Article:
Pangong Tso, also known as Pangong Lake lies at a height of 4,350 m and about 160 kms from Leh. Approximately 60% of the length of the lake lies in China. The lake is 5 km wide at its broadest point. All together it covers 604 km2. During winter the lake freezes completely, despite being saline water. It is not part of Indus river basin area and geographically a separate land locked river basin.The lake is in the process of being identified under the Ramsar Convention as a wetland of international importance. This will be the first trans-boundary wetland in South Asia under the convention.
A drive to this lake will result in one of the most wonderful experiences. The journey begins at Thiksey village, which is famous for its huge monasteries covering an entire mountain range. And beyond this remote village there is nothing but the vast expanse of extreme mountain ranges for company. An interesting observation of the topography throughout this journey is that they throw off all calculations of distance somewhat like a mirage-effect, what looked to be a ten-minute crossing easily requires an hour or more! Formerly, Pangong Tso had an outlet to the Shyok River, a tributary of Indus River, but it was closed off for natural damming purpose. Two streams feed the lake from the Indian side, forming marshes and wetlands at the edges. Lines above the current lake level reveal a 16 ft thick layer of mud and laminated sand, suggesting the theory that the lake has shrunken recently in geological scale.
At Darbuk village near Tangste Valley stands a chain of war memorials in commemoration of the soldiers who lost their lives during the Indo-Chinese war of 1962. Some of the historic army bunkers and trenches present here, are still in use. Villagers along with their large herds of Pashima sheep and long tailes yaks can be seen in these villages.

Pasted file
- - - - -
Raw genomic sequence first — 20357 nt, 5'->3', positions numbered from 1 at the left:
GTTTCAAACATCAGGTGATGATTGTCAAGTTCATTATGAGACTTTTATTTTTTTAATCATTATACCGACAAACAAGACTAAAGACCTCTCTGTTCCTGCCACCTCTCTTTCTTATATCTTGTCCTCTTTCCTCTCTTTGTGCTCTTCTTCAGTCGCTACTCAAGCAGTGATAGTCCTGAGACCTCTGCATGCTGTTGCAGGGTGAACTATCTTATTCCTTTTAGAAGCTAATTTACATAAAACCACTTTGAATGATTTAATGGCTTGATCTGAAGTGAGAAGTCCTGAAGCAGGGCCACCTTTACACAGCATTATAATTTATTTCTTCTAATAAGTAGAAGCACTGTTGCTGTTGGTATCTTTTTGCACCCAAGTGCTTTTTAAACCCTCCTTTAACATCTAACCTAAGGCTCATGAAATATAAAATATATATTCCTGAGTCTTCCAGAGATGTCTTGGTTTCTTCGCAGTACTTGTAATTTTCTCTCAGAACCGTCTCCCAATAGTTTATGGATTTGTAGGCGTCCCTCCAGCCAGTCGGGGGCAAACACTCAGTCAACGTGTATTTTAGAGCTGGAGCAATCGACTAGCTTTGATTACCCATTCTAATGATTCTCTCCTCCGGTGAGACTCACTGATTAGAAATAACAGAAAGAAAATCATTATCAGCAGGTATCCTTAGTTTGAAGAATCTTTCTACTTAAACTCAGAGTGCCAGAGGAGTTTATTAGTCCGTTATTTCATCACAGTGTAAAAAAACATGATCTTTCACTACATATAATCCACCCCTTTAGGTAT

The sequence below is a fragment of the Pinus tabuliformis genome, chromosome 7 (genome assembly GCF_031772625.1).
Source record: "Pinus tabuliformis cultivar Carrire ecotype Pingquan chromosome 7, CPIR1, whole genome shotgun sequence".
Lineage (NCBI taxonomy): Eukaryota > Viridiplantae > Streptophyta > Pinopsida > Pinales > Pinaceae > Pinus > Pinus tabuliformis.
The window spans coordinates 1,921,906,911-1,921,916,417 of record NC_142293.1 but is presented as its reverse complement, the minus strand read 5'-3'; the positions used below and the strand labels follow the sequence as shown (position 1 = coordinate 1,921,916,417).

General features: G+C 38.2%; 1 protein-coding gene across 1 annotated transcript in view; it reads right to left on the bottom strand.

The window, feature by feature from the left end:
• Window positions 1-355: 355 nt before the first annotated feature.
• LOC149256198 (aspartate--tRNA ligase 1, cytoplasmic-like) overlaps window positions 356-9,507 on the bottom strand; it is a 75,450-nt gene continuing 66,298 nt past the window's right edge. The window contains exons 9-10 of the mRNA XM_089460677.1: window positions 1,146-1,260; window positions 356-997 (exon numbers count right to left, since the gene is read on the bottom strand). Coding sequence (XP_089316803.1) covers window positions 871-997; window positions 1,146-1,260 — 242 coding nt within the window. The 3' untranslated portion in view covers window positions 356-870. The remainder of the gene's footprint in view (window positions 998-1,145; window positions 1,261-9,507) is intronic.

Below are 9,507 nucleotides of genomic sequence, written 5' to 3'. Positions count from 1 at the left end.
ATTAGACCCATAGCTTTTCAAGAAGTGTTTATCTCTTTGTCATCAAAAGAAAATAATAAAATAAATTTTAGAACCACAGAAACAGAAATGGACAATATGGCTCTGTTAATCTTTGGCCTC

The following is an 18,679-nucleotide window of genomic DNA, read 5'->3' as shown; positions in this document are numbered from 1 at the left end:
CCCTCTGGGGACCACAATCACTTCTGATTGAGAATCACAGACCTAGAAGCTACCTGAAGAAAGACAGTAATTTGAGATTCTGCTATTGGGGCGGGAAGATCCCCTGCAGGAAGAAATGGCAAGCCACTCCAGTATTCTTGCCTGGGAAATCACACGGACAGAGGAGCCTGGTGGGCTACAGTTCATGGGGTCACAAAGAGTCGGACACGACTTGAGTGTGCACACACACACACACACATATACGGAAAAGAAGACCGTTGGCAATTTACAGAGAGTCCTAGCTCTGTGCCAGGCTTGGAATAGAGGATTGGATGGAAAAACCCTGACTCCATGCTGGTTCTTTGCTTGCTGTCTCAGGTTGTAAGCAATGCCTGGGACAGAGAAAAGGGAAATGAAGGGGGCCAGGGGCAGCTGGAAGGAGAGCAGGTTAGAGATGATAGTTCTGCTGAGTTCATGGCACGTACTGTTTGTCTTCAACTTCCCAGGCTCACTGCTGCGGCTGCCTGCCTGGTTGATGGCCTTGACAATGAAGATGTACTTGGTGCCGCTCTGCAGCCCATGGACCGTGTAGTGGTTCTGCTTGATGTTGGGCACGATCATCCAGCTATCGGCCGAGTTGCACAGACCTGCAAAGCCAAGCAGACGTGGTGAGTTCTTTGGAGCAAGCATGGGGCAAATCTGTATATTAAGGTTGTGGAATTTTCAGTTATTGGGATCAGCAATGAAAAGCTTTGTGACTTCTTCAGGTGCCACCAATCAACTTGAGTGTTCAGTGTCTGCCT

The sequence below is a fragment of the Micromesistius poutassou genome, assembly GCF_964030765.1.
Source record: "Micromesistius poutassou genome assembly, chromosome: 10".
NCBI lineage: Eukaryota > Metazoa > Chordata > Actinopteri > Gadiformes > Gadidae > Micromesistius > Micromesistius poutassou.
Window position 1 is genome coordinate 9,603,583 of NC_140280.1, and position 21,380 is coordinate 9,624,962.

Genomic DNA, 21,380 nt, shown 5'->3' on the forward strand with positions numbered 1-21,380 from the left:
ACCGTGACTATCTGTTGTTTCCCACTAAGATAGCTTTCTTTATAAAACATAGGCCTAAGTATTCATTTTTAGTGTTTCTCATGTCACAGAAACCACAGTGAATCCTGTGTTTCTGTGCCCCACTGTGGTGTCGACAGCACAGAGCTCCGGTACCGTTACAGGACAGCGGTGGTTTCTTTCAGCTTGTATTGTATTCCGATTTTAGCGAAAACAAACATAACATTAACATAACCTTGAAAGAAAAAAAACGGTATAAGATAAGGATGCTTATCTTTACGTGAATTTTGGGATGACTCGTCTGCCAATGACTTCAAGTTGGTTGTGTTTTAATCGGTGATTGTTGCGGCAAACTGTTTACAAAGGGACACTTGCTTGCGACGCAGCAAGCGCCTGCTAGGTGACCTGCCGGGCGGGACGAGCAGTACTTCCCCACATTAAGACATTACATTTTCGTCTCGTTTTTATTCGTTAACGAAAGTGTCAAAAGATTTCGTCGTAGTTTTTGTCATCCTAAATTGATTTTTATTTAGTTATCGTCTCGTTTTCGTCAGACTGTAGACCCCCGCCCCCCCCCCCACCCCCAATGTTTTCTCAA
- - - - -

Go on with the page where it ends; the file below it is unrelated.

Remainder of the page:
Pangong Tso can be reached in a five-hour drive from Leh, most of it on a rough and dramatic mountain road. The road crosses the villages of Shey and Gya and traverses the Changla pass, where army sentries and a small teahouse greet visitors. Road down from Changla Pass leads through Tangste and other smaller villages, crossing river called Pagal Naala or “The Crazy Stream”. The spectacular lakeside is open during the tourist season, from May to September.
An Inner Line Permit is required to visit the lake as it lies on the Sino-Indian Line of Actual Control. While Indian nationals can obtain individual permits, others must have group permits (with a minimum of three persons) accompanied by an accredited guide; the tourist office in Leh issues the permits for a small fee. For security reasons, India does not permit boating.